Logan Mankins Hardly a Sympathetic Figure, As $10 Million Should Be Enough to Make Him Happy

Logan Mankins Hardly a Sympathetic Figure, As $10 Million Should Be Enough to Make Him Happy Just because something isn't fair doesn't mean it's all that bad.

Make no mistake about it: Logan Mankins got a raw business deal in 2010. He should have been an unrestricted free agent, but due to the uncapped year and expiring CBA, he wasn't, and he was paid just $1.54 million to smash his head into 300-pound defensive linemen and run full speed into linebackers all year. Considering he should have been making 10 times that much, it wasn't a fair price.

This year, though, it's hard to feel bad for the guy who will be making $10.5 million for the same job.

Look, obviously he'd make more money on the open market. He'd be able to guarantee himself something like $16 million with an opportunity to earn, say, $40 million over six years. That's a lot better than the franchise-tag figure he'll make this year, but the fact that some hard-working Americans can truly feel sorry for Mankins is a bit hard to understand.

The per capita income in the U.S. is estimated at $27,041. For the average worker at that salary, it would take 57 years of work to earn the $1.54 million that Mankins was offered last season. So if you've been a milkman since '54, get ready to earn the 1,540,000th dollar of your career this year!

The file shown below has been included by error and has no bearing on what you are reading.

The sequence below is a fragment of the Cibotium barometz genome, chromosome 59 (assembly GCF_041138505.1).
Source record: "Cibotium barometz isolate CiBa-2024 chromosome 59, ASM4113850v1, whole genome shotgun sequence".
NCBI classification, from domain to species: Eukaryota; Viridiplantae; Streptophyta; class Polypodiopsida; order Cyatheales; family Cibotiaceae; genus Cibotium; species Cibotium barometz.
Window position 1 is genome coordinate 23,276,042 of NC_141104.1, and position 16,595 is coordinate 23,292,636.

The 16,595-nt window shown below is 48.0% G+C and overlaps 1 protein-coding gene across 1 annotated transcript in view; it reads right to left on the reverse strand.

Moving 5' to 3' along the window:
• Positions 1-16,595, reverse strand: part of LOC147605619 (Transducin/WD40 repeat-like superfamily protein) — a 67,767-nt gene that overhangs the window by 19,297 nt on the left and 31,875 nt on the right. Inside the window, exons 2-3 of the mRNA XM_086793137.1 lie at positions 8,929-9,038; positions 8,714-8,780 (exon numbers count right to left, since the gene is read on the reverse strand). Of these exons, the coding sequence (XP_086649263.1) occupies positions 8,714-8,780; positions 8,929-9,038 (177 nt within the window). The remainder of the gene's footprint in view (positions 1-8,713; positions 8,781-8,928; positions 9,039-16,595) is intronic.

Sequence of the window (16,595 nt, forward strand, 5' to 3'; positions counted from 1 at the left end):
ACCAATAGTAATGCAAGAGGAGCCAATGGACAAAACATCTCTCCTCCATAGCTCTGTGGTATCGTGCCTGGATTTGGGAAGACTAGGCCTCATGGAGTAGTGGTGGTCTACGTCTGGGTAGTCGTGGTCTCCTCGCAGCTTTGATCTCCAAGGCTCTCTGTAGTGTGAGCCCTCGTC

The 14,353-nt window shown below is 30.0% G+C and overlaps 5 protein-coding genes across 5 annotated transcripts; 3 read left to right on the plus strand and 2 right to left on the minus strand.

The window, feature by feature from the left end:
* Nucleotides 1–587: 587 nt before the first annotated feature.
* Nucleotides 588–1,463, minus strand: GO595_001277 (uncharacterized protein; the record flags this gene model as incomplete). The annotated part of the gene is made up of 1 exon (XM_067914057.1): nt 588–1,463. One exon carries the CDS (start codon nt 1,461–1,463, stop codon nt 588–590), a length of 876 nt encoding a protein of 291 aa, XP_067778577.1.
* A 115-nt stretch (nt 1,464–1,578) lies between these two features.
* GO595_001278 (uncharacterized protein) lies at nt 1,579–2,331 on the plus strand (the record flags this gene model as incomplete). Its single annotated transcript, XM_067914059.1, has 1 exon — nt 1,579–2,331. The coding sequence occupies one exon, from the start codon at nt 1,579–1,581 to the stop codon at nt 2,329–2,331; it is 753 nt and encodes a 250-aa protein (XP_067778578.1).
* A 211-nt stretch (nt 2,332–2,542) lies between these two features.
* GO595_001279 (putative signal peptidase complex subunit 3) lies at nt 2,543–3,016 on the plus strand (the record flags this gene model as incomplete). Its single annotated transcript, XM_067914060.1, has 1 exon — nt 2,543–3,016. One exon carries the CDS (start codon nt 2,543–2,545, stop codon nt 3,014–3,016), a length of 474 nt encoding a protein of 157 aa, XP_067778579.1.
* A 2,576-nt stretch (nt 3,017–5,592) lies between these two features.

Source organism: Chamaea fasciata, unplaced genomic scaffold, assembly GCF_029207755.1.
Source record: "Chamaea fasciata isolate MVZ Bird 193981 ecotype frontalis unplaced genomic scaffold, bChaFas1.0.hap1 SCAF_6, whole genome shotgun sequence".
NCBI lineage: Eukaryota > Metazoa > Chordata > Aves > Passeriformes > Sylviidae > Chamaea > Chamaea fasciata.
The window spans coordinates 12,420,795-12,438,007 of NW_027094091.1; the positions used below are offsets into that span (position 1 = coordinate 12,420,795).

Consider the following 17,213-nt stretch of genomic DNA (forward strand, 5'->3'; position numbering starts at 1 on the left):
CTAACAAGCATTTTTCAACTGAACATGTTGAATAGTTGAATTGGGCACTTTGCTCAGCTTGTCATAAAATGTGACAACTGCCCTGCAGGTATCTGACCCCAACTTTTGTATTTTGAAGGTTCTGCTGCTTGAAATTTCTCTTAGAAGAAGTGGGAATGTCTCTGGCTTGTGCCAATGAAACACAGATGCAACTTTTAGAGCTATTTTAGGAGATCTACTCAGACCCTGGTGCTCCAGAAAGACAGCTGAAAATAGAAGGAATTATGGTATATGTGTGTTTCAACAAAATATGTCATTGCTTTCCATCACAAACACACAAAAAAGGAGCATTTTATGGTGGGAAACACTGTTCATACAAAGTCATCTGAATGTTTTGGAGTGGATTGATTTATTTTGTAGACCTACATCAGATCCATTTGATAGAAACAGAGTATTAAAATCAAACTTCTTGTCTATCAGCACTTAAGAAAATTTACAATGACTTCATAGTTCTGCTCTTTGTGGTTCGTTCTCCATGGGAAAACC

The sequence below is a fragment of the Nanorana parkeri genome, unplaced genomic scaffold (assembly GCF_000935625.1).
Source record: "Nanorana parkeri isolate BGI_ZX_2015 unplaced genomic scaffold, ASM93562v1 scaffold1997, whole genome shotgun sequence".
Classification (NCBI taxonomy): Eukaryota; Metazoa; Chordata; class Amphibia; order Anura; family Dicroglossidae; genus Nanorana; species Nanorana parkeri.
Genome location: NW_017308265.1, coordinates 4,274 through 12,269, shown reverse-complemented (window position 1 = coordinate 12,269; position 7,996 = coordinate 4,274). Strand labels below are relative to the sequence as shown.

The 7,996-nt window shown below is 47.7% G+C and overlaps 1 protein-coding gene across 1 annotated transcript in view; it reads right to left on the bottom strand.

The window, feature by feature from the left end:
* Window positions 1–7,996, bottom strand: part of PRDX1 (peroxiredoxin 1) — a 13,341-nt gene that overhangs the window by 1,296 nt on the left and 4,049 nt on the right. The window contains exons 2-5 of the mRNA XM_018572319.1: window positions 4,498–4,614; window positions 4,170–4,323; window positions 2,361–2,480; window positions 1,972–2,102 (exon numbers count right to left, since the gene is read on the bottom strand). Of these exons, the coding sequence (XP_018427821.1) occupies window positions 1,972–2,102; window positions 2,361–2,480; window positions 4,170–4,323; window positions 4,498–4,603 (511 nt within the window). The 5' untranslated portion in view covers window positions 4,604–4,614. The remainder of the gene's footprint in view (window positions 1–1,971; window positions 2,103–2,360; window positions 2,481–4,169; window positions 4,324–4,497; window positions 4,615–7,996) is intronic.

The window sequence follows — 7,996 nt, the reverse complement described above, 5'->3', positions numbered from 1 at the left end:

To earn Mankins' 2011 salary, it'd take the average worker 389 years of work. So if you've been employed, working diligently since settling with the Pilgrims in Plymouth, you'll soon be earning the same $10.51 million that Mankins will be paid from September 2011 to January 2012.

You see the problem here?

Those on the other side will argue that it's not that simple, but it is. Mankins is a professional athlete, and while he may have been hurt the most by the labor complications, his tale is far from heartbreaking.

He didn't do himself any favors, either, with his comments in April.

"I've heard there's this thing in football called free agency, but it's been two years now and I haven't seen it," Mankins said at — of all things – a charity event. "Maybe one of these days I could actually experience it. That's the rumor."